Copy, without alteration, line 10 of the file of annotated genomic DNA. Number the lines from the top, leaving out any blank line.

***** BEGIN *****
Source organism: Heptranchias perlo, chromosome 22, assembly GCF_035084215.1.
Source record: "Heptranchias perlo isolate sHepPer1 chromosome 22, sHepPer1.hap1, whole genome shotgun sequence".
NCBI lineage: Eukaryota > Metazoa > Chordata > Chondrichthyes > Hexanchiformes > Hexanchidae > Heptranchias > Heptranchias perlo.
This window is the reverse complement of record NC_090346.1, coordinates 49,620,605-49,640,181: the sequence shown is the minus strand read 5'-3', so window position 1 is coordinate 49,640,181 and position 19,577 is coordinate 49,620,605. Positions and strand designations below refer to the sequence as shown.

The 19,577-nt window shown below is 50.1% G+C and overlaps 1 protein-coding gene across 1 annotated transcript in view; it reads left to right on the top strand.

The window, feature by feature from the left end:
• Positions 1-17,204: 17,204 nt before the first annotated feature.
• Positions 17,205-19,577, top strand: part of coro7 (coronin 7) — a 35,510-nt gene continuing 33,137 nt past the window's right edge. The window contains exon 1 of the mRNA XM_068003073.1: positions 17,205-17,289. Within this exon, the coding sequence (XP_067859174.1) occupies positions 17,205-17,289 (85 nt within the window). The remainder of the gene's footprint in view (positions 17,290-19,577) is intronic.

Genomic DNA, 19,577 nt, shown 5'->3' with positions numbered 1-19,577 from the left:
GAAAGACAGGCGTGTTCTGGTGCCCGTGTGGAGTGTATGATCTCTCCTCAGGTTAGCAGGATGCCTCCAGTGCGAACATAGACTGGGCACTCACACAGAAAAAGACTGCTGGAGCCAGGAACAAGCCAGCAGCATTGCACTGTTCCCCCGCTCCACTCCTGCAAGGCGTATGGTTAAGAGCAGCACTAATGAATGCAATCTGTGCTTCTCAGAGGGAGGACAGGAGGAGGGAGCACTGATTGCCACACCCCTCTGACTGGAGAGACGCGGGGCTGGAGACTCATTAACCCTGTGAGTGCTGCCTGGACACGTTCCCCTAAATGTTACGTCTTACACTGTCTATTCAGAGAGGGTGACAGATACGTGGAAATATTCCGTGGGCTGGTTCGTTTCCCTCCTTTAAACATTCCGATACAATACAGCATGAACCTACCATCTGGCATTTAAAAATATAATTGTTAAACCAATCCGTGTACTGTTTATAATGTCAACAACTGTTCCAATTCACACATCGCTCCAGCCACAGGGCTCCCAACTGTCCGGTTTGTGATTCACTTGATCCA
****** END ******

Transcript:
GAAAGACAGGCGTGTTCTGGTGCCCGTGTGGAGTGTATGATCTCTCCTCAGGTTAGCAGGATGCCTCCAGTGCGAACATAGACTGGGCACTCACACAGAAAAAGACTGCTGGAGCCAGGAACAAGCCAGCAGCATTGCACTGTTCCCCCGCTCCACTCCTGCAAGGCGTATGGTTAAGAGCAGCACTAATGAATGCAATCTGTGCTTCTCAGAGGGAGGACAGGAGGAGGGAGCACTGATTGCCACACCCCTCTGACTGGAGAGACGCGGGGCTGGAGACTCATTAACCCTGTGAGTGCTGCCTGGACACGTTCCCCTAAATGTTACGTCTTACACTGTCTATTCAGAGAGGGTGACAGATACGTGGAAATATTCCGTGGGCTGGTTCGTTTCCCTCCTTTAAACATTCCGATACAATACAGCATGAACCTACCATCTGGCATTTAAAAATATAATTGTTAAACCAATCCGTGTACTGTTTATAATGTCAACAACTGTTCCAATTCACACATCGCTCCAGCCACAGGGCTCCCAACTGTCCGGTTTGTGATTCACTTGATCCA